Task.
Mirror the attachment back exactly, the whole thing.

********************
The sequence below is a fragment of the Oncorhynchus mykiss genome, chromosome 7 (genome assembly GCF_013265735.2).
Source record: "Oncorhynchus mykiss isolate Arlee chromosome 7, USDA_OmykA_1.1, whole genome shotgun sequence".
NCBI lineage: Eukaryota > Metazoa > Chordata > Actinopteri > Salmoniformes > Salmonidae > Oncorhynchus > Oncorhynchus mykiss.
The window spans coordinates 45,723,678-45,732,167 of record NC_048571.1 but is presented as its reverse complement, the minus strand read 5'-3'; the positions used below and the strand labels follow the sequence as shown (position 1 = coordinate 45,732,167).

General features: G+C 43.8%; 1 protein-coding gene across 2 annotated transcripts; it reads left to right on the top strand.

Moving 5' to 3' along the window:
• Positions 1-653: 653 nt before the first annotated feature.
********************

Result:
The sequence below is a fragment of the Oncorhynchus mykiss genome, chromosome 7 (genome assembly GCF_013265735.2).
Source record: "Oncorhynchus mykiss isolate Arlee chromosome 7, USDA_OmykA_1.1, whole genome shotgun sequence".
NCBI lineage: Eukaryota > Metazoa > Chordata > Actinopteri > Salmoniformes > Salmonidae > Oncorhynchus > Oncorhynchus mykiss.
The window spans coordinates 45,723,678-45,732,167 of record NC_048571.1 but is presented as its reverse complement, the minus strand read 5'-3'; the positions used below and the strand labels follow the sequence as shown (position 1 = coordinate 45,732,167).

General features: G+C 43.8%; 1 protein-coding gene across 2 annotated transcripts; it reads left to right on the top strand.

Moving 5' to 3' along the window:
• Positions 1-653: 653 nt before the first annotated feature.